It's been about two years since I've submitted any of my work to a contest or for a fellowship. Though I can easily blame this on the nine and a half months of pregnancy, the three and a half months of being a new mom, and a 10-month stint at a job where I had the boss from hell, the real reason is that I gave up on myself. Like every writer (I hope), I believe that my writing is good and worthy, however, I never felt like I received enough validation for my writing "out there" in the real world. I was rejected from prestigious writers colonies and fellowships. We're probably talking about 10 attempts.

Prior to my two-year hiatus from putting my work out there, I was also taking writers classes and got positive responses to my work. But because I was not selected for these classes, I just had to pay the fee, I just didn't see the responses as legit enough.

I continued to write, but I gave up looking for places to publish my work. I didn't allow people to see my work in draft form. I never finished anything. Only two 500+ page first draft manuscripts stuffed on an abandoned bookshelf in my office-turned-junkroom to show for it.

This year, when I turned 30 (yes the proverbial 30) I decided it was time to put my work out there. Again. Whether it be through writing this blog, finishing small chunks of work and asking for writer-friends to read it and give me feedback, or submitting to contests, I need to do it --regularly--to build my confidence and to begin moving in my dream as a writer.

The submission to this contest marks an accomplishment for me. As a writer. A real-life writer. Progress.

* * *
Brittnay Buckner is the author of “Singular Beast: A Conversation with Jamaica Kincaid” published in the journal Callaloo in 2008. She recently launched a blog for writer-mamas called "New Mama Wannabe Writer Worker Bee Wife" at newmamawannabewriter.blogspot.com She is currently working on a memoir. She lives in Washington DC with her husband and three month-old daughter Zora.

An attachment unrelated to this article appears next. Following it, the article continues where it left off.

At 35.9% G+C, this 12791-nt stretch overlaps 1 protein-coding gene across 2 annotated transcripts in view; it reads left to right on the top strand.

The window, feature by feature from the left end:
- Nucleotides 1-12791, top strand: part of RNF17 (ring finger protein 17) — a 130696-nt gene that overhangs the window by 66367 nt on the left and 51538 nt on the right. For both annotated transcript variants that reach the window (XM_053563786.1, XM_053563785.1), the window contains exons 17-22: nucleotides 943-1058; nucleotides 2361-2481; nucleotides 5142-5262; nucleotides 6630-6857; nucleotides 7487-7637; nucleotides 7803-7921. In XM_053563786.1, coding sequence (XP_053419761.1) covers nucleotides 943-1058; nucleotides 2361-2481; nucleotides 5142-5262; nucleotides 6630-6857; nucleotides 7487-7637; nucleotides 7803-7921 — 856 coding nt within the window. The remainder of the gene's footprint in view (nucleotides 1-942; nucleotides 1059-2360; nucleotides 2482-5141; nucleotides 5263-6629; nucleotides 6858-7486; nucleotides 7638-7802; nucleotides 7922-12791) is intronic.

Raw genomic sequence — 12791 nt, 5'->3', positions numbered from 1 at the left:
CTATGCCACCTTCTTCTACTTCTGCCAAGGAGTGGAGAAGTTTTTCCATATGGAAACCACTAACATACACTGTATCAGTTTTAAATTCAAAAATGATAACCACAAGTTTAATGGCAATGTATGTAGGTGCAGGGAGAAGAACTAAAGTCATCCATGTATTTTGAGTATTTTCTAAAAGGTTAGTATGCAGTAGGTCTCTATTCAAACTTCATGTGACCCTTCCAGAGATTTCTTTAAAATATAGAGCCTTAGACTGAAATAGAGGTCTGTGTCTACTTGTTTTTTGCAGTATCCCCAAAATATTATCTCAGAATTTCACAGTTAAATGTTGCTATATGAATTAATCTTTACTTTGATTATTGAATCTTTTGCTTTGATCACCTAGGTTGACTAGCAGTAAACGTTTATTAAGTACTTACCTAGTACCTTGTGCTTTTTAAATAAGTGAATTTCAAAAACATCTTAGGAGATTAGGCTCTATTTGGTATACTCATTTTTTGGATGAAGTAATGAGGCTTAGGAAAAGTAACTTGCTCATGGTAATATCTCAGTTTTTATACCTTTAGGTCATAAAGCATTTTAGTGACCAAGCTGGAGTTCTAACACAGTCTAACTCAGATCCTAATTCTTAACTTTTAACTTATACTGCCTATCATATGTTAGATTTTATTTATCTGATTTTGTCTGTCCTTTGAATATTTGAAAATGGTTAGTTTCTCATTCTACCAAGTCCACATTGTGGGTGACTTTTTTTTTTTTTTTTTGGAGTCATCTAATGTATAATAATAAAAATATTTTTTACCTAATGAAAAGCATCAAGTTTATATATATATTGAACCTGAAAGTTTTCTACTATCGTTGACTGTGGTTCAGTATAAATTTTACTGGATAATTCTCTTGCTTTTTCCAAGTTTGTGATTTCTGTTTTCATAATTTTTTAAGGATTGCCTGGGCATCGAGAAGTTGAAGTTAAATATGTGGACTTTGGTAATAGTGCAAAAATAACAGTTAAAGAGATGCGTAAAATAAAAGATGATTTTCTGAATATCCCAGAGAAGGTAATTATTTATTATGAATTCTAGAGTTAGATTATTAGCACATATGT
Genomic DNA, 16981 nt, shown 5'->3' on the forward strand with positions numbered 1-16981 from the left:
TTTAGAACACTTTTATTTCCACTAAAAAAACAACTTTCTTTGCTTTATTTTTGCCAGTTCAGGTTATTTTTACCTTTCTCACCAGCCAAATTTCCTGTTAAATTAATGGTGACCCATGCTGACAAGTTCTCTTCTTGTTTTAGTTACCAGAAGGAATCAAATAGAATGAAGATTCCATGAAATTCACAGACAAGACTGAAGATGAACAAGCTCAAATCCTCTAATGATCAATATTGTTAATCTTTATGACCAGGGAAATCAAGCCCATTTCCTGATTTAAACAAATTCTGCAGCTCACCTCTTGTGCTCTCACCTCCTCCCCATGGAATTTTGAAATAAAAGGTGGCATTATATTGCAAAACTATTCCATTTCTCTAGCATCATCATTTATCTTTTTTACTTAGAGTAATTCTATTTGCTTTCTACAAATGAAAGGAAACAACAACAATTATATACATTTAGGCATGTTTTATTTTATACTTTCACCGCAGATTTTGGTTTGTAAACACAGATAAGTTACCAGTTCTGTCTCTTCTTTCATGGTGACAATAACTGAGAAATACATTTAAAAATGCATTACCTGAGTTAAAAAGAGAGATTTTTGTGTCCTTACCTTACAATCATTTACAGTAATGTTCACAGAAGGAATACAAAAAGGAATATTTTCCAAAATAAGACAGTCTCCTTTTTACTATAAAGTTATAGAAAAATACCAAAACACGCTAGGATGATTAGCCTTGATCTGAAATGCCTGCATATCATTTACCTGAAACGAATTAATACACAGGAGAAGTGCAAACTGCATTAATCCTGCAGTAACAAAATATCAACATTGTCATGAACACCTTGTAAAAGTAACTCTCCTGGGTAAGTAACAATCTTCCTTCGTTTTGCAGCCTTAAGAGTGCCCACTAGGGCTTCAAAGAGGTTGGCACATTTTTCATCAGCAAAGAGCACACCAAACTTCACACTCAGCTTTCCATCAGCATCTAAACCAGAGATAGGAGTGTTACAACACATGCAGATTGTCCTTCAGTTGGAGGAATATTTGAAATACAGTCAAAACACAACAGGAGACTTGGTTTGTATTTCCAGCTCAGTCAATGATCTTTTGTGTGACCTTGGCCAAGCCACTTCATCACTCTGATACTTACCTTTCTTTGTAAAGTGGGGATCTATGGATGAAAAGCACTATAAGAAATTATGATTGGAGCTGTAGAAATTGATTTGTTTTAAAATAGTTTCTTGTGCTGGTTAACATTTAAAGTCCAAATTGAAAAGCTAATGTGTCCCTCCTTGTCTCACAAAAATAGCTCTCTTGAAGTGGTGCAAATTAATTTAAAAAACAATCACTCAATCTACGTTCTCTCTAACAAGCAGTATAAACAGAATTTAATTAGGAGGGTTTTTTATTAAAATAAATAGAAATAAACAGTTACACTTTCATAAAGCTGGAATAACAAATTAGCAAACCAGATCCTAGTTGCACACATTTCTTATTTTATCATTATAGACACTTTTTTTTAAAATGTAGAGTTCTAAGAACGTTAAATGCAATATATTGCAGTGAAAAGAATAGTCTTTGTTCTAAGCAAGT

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Would you like to participate in Friday "Speak Out!"? Email your short posts (under 500 words) about women and writing to: marcia[at]wow-womenonwriting[dot]com for consideration. We look forward to hearing from you!

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6 Comments on Friday Speak Out!: A Little Bit Done, Guest Post by Brittnay Buckner, last added: 10/2/2011
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17. Interview with 2nd Place Winner, Holly Bauer-Ping

Bio: Holly Bauer-Ping grew up in Berwick, Maine, and currently works as a lawyer in Chicago. She lives with her boyfriend and three beloved cats. This is her very first writing contest entry.

interview by Marcia Peterson

 WOW: Congratulations on your second place win in our Spring 2011 Flash Fiction competition! What inspired you to enter the contest, especially since this is your very first contest entry?

Holly: A friend had won a writing competition that I never would have thought of entering, and I wanted to see if I could do it too. I thought that having a deadline and other constraints, like a word limit, would be really motivating, and it was. I already had a rough draft of “Leave,” and when I came across the WOW! Flash Fiction competition, it seemed like a good fit.

WOW: Can you tell us what encouraged the idea behind your story?

Holly: I spent time in Montreal a few years ago, and I was inspired by the subtle difference in culture. I thought Montreal would create a good backdrop for a character like Winnie, who carries a series of conflicted relationships around with her and wishes she could start over. Louise is an amalgam of several people I met there, who are refreshing to be around because they are so relaxed and joyful in life.

WOW: I really liked the description of Louise in the story. Have you always enjoyed the genre, and how did you learn to write great flash fiction?